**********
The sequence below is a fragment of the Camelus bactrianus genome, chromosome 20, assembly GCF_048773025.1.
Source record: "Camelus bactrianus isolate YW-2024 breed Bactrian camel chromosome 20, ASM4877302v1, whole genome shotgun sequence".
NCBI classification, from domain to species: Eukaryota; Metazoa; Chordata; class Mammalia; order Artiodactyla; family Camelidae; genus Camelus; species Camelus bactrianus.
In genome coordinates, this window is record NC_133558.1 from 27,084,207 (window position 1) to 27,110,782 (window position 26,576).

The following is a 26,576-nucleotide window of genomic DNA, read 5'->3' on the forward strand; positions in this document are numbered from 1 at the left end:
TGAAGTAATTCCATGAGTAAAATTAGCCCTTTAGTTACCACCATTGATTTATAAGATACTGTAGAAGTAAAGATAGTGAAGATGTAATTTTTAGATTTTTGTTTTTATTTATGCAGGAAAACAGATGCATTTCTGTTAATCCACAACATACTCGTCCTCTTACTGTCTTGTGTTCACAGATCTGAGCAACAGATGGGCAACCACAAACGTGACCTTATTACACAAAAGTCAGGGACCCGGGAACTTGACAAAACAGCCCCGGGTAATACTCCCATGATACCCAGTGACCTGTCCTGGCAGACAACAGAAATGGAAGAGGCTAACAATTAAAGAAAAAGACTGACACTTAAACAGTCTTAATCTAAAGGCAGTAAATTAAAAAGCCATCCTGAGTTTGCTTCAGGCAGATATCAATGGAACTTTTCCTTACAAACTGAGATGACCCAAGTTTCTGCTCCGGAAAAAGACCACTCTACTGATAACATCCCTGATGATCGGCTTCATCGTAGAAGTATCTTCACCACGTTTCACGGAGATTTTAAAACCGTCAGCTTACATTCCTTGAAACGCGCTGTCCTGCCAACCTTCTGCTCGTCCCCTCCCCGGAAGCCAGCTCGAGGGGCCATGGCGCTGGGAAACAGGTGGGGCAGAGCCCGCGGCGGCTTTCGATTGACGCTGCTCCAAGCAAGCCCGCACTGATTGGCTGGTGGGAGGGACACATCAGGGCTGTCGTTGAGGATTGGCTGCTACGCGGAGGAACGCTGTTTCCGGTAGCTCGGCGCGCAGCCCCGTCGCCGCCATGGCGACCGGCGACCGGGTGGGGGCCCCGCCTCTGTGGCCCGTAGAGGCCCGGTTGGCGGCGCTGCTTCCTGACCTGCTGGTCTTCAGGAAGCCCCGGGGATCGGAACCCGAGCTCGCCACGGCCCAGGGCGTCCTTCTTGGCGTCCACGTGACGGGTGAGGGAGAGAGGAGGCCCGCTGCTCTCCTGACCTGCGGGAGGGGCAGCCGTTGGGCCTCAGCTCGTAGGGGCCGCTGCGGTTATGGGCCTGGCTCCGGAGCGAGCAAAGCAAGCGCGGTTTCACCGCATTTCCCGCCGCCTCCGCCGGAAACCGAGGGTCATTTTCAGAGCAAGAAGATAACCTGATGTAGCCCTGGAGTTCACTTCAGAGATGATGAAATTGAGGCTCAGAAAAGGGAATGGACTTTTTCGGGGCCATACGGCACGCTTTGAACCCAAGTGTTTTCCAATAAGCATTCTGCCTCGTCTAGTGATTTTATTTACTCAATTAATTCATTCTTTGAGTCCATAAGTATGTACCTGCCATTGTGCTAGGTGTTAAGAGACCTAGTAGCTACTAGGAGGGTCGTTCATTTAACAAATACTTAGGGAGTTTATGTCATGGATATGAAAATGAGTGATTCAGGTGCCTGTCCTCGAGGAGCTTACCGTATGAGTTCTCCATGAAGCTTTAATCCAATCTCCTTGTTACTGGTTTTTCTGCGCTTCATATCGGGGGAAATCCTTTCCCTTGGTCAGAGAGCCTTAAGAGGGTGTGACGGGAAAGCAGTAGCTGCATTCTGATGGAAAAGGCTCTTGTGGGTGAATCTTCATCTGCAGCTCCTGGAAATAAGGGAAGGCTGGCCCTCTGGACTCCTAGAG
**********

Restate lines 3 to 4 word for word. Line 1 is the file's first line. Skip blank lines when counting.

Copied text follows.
NCBI classification, from domain to species: Eukaryota; Metazoa; Chordata; class Mammalia; order Artiodactyla; family Camelidae; genus Camelus; species Camelus bactrianus.
In genome coordinates, this window is record NC_133558.1 from 27,084,207 (window position 1) to 27,110,782 (window position 26,576).